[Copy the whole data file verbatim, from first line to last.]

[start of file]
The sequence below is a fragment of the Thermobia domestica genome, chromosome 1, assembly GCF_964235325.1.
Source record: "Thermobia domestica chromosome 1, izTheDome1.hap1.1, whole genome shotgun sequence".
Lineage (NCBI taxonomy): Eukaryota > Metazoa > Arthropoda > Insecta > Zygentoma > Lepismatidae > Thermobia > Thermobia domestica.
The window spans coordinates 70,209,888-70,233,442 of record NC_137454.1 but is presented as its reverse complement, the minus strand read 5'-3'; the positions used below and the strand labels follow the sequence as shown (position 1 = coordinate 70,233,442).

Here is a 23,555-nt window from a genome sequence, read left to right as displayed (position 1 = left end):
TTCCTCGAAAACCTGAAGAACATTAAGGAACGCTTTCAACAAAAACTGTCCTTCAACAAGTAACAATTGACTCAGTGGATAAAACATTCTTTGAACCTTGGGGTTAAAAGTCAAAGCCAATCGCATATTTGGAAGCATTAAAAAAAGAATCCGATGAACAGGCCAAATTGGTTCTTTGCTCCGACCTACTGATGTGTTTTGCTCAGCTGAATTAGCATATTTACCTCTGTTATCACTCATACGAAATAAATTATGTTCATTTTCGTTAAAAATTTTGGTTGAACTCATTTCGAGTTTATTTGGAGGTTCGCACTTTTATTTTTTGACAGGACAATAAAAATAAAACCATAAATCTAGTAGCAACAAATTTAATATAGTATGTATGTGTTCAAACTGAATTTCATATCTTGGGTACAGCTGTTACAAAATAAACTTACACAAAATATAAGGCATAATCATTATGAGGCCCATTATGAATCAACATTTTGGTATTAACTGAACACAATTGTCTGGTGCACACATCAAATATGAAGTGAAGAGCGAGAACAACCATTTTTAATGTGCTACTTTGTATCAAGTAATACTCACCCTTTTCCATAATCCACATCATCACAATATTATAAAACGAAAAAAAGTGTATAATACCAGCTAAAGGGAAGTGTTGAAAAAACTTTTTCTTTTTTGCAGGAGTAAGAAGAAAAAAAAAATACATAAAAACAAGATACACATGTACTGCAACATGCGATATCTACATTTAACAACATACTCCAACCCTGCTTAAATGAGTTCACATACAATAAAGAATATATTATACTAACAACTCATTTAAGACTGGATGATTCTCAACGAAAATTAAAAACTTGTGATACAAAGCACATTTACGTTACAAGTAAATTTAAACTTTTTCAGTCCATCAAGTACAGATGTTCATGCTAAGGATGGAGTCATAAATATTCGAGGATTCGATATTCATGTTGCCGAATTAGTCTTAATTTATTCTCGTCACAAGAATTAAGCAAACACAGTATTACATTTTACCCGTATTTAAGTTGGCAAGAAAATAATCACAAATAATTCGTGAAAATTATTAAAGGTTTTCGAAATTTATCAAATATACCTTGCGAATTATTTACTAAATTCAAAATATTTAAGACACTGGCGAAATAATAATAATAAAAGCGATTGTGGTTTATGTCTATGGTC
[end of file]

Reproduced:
The sequence below is a fragment of the Thermobia domestica genome, chromosome 1, assembly GCF_964235325.1.
Source record: "Thermobia domestica chromosome 1, izTheDome1.hap1.1, whole genome shotgun sequence".
Lineage (NCBI taxonomy): Eukaryota > Metazoa > Arthropoda > Insecta > Zygentoma > Lepismatidae > Thermobia > Thermobia domestica.
The window spans coordinates 70,209,888-70,233,442 of record NC_137454.1 but is presented as its reverse complement, the minus strand read 5'-3'; the positions used below and the strand labels follow the sequence as shown (position 1 = coordinate 70,233,442).

Here is a 23,555-nt window from a genome sequence, read left to right as displayed (position 1 = left end):
TTCCTCGAAAACCTGAAGAACATTAAGGAACGCTTTCAACAAAAACTGTCCTTCAACAAGTAACAATTGACTCAGTGGATAAAACATTCTTTGAACCTTGGGGTTAAAAGTCAAAGCCAATCGCATATTTGGAAGCATTAAAAAAAGAATCCGATGAACAGGCCAAATTGGTTCTTTGCTCCGACCTACTGATGTGTTTTGCTCAGCTGAATTAGCATATTTACCTCTGTTATCACTCATACGAAATAAATTATGTTCATTTTCGTTAAAAATTTTGGTTGAACTCATTTCGAGTTTATTTGGAGGTTCGCACTTTTATTTTTTGACAGGACAATAAAAATAAAACCATAAATCTAGTAGCAACAAATTTAATATAGTATGTATGTGTTCAAACTGAATTTCATATCTTGGGTACAGCTGTTACAAAATAAACTTACACAAAATATAAGGCATAATCATTATGAGGCCCATTATGAATCAACATTTTGGTATTAACTGAACACAATTGTCTGGTGCACACATCAAATATGAAGTGAAGAGCGAGAACAACCATTTTTAATGTGCTACTTTGTATCAAGTAATACTCACCCTTTTCCATAATCCACATCATCACAATATTATAAAACGAAAAAAAGTGTATAATACCAGCTAAAGGGAAGTGTTGAAAAAACTTTTTCTTTTTTGCAGGAGTAAGAAGAAAAAAAAAATACATAAAAACAAGATACACATGTACTGCAACATGCGATATCTACATTTAACAACATACTCCAACCCTGCTTAAATGAGTTCACATACAATAAAGAATATATTATACTAACAACTCATTTAAGACTGGATGATTCTCAACGAAAATTAAAAACTTGTGATACAAAGCACATTTACGTTACAAGTAAATTTAAACTTTTTCAGTCCATCAAGTACAGATGTTCATGCTAAGGATGGAGTCATAAATATTCGAGGATTCGATATTCATGTTGCCGAATTAGTCTTAATTTATTCTCGTCACAAGAATTAAGCAAACACAGTATTACATTTTACCCGTATTTAAGTTGGCAAGAAAATAATCACAAATAATTCGTGAAAATTATTAAAGGTTTTCGAAATTTATCAAATATACCTTGCGAATTATTTACTAAATTCAAAATATTTAAGACACTGGCGAAATAATAATAATAAAAGCGATTGTGGTTTATGTCTATGGTC